Overview of the situation
In June, the UN and its partners have made important progress with the implementation of the Joint Response and Recovery Plan after the explosions of March 7, 2021.
The Plan responds to the needs of some 16,000 women, men, youth, girls and boys affected by the explosions by increasing access to basic social services and other support activities aimed at livelihoods recovery and rehabilitation of destroyed houses. A sum of US$10.6 million is required for a period of one year; of which, the UN and its partners have raised US$2.2 million so far.
During the reporting period, a delegation from the United Nations System in Equatorial Guinea, chaired by the Resident Coordinator a.i. held two meetings to coordinate and review progress made with the implementation of the Plan with the Government counterparts both at the technical and political level. In these meetings, the outstanding issues were presented, and key challenges encountered including insufficient financial resources thus far were addressed.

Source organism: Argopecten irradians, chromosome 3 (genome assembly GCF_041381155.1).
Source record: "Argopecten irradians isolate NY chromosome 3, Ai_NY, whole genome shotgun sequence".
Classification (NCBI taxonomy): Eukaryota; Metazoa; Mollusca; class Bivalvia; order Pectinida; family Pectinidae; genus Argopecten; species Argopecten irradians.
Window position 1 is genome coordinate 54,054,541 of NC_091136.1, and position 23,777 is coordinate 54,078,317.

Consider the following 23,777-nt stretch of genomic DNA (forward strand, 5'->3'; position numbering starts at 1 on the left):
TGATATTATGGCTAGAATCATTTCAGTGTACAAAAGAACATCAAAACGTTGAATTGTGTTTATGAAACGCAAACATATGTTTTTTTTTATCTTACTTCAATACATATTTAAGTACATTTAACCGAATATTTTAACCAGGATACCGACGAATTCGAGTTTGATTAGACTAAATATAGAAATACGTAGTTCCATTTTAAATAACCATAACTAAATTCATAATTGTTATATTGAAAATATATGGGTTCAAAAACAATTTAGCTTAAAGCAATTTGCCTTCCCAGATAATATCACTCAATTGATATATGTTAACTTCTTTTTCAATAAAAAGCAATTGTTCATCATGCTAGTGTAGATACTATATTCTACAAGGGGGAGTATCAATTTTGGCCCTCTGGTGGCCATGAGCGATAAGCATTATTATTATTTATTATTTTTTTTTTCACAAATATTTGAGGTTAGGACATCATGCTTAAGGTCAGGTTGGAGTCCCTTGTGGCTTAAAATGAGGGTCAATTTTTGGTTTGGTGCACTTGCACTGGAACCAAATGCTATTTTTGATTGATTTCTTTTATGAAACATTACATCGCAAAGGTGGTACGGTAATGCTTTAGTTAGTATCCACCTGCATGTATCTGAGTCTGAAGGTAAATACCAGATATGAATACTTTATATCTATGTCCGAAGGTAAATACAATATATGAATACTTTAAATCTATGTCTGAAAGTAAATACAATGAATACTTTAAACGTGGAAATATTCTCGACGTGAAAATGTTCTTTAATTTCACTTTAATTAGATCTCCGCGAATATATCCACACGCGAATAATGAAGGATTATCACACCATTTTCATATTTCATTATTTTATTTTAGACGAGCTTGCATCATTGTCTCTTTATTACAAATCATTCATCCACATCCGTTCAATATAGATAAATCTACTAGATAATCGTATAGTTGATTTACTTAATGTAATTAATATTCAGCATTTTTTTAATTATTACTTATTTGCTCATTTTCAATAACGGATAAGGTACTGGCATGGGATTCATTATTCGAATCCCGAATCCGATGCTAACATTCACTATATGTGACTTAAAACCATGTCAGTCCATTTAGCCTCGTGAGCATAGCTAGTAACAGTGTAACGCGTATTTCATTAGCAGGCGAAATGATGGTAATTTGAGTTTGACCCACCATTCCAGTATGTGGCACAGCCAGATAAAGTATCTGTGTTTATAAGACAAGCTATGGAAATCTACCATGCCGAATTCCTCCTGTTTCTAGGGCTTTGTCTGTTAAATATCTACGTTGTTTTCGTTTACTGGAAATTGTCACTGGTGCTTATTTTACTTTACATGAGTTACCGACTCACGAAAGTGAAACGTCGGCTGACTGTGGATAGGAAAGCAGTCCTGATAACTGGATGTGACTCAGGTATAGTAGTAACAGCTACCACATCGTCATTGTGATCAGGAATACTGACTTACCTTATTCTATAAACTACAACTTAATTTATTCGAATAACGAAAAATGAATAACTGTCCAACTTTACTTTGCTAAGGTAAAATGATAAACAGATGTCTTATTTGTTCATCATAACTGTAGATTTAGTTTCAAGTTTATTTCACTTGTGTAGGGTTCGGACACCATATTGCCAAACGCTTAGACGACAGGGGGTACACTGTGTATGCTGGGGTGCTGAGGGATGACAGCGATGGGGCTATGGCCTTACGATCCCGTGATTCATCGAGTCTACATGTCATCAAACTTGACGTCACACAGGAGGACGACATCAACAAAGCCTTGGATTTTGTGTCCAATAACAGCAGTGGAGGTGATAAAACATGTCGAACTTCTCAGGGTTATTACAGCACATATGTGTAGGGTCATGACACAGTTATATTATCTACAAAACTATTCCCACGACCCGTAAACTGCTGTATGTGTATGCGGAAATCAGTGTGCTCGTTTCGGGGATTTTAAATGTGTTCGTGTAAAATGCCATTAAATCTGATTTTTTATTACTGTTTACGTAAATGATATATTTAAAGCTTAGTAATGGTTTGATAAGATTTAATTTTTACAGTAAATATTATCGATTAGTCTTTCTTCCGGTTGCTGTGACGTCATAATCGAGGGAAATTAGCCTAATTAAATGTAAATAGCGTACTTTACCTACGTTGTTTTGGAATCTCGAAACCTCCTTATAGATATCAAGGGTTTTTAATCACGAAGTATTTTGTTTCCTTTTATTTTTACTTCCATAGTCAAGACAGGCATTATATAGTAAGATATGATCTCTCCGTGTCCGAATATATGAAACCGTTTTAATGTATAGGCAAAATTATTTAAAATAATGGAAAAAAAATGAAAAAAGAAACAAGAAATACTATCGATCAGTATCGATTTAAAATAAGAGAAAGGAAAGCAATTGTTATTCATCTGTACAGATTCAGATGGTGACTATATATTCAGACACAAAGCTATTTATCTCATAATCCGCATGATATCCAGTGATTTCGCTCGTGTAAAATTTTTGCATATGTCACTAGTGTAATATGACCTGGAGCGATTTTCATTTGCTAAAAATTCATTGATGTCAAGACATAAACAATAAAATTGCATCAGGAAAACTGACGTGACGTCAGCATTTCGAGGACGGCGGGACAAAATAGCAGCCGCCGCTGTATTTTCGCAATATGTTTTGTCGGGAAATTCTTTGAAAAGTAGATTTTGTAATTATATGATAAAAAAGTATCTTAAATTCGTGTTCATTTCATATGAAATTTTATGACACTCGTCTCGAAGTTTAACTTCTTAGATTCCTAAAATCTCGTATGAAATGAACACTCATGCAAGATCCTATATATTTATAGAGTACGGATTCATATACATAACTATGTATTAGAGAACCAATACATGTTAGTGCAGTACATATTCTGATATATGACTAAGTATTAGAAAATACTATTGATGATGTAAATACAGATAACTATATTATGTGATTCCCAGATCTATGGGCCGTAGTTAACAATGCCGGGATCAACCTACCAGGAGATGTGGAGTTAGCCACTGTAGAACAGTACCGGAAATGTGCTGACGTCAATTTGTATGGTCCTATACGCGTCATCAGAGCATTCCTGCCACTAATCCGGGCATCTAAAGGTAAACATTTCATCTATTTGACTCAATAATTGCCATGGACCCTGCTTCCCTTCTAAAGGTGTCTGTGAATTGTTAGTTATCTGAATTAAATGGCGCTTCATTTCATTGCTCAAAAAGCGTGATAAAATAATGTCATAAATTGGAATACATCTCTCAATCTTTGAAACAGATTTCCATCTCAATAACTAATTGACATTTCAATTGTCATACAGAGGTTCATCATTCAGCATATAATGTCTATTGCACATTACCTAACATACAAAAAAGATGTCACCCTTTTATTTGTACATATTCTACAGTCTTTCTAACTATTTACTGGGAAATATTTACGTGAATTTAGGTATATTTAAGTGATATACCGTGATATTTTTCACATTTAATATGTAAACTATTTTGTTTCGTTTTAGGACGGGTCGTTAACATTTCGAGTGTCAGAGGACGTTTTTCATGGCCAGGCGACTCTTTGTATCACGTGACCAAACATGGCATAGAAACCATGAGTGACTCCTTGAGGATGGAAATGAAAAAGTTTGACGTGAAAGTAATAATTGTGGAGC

UNICEF and its partners have carried out a major assessment of water quality and domestic use as part of the recommendations resulting from the multi-sectoral rapid assessment (MIRA) carried out after the disaster. Samples were taken from 32 wells, 5 rivers, 4 taps, 1 puddle and a soil sample. The results from rapid testing revealed, traces of copper or nitrates and, high PH level in the water. The study also showed that 86% of the wells tested contain the Bacteria Escherichia Coli (E.Coli). This implies that there is a high risk of disease amongst the population if the water is not treated or boiled before consumption.
UNDP together with its national counterparts and other partners, continued with the implementation of the cash for work project initiative, 120 identified victims received in exchange of labour, financial and psychosocial support. The work entailed collecting debris from homes affected by the explosions.
UNICEF and UNFPA are supporting the Ministry of Social Affairs and Gender Equality (MINASIGE) with the development of a single social registry. Data from 7M victims were colleagues by the UN agencies, along with NGOs partners. Vulnerability criteria were developed and applied when establishing the social registry.
UNFPA together with MINASIGE, the Ministry of Health and Social Welfare (MINSABS) and NGOs partners, carried out gender violence assessment amongst families affected by the 7M.
NGOs partners ASAMA, Salud Positiva, ADMAD and foundations such as FCMNO, Fundación Martínez Hnos, and the private sector continued to distribute goods to families who lost their livelihoods and homes.